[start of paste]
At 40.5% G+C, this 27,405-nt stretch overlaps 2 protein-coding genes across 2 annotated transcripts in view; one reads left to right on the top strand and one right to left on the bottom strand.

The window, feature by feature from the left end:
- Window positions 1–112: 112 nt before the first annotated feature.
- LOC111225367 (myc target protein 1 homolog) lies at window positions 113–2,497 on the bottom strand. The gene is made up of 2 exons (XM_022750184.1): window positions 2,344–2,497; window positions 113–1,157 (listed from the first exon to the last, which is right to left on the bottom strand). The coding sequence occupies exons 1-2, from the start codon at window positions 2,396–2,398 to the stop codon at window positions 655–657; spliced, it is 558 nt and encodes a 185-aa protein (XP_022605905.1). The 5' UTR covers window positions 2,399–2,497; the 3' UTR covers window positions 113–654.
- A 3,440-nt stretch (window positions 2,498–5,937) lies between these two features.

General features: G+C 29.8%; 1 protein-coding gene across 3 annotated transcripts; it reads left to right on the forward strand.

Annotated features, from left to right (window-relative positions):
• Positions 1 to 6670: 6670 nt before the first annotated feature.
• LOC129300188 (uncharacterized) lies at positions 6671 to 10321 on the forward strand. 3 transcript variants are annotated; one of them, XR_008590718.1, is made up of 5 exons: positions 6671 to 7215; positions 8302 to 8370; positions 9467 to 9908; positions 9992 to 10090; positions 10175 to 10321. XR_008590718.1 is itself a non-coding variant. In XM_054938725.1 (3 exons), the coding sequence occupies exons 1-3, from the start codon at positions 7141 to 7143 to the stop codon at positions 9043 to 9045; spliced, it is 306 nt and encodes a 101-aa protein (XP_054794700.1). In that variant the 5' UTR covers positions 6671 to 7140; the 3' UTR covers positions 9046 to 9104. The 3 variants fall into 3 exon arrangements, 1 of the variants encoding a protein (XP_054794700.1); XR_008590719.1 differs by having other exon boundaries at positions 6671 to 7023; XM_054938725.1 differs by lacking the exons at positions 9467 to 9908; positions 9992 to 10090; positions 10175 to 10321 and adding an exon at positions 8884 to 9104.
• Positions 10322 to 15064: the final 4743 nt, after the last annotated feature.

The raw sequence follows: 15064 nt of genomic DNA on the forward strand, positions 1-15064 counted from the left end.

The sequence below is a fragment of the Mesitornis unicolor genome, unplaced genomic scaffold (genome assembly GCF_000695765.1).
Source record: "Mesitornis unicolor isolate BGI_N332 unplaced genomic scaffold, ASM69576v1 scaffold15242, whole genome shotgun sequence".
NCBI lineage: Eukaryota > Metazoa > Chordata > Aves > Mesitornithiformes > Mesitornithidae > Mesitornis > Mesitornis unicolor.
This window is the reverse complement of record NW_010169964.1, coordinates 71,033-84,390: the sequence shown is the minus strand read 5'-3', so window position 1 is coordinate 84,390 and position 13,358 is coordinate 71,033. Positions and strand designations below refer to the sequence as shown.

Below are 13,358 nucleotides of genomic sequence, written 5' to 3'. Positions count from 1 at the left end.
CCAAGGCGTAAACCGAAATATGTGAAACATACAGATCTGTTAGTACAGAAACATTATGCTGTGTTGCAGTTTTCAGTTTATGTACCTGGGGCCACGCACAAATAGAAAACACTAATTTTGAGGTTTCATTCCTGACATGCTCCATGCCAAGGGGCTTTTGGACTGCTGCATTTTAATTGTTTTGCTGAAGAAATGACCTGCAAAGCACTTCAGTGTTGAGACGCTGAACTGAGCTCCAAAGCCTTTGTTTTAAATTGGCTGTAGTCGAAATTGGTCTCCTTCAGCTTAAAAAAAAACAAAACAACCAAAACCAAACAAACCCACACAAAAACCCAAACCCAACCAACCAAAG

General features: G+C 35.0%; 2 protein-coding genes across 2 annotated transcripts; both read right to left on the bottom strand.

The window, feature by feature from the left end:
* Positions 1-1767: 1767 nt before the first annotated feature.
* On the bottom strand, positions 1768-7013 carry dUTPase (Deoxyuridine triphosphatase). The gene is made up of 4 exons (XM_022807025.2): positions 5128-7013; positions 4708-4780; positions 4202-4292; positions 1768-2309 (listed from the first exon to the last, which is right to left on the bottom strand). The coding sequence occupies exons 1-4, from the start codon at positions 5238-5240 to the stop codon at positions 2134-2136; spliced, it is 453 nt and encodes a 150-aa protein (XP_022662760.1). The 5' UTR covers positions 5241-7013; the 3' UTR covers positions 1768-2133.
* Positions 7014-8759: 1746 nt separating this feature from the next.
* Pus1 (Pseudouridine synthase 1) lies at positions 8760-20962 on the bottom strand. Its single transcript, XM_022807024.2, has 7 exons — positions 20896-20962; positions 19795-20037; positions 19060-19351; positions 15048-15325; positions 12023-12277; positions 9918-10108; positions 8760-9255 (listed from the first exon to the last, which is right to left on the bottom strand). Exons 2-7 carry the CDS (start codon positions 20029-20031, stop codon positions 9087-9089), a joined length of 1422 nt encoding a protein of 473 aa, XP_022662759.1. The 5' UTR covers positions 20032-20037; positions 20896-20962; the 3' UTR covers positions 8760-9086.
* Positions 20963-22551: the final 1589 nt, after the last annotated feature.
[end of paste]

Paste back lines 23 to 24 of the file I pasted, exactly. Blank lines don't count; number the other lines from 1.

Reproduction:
* Pus1 (Pseudouridine synthase 1) lies at positions 8760-20962 on the bottom strand. Its single transcript, XM_022807024.2, has 7 exons — positions 20896-20962; positions 19795-20037; positions 19060-19351; positions 15048-15325; positions 12023-12277; positions 9918-10108; positions 8760-9255 (listed from the first exon to the last, which is right to left on the bottom strand). Exons 2-7 carry the CDS (start codon positions 20029-20031, stop codon positions 9087-9089), a joined length of 1422 nt encoding a protein of 473 aa, XP_022662759.1. The 5' UTR covers positions 20032-20037; positions 20896-20962; the 3' UTR covers positions 8760-9086.
* Positions 20963-22551: the final 1589 nt, after the last annotated feature.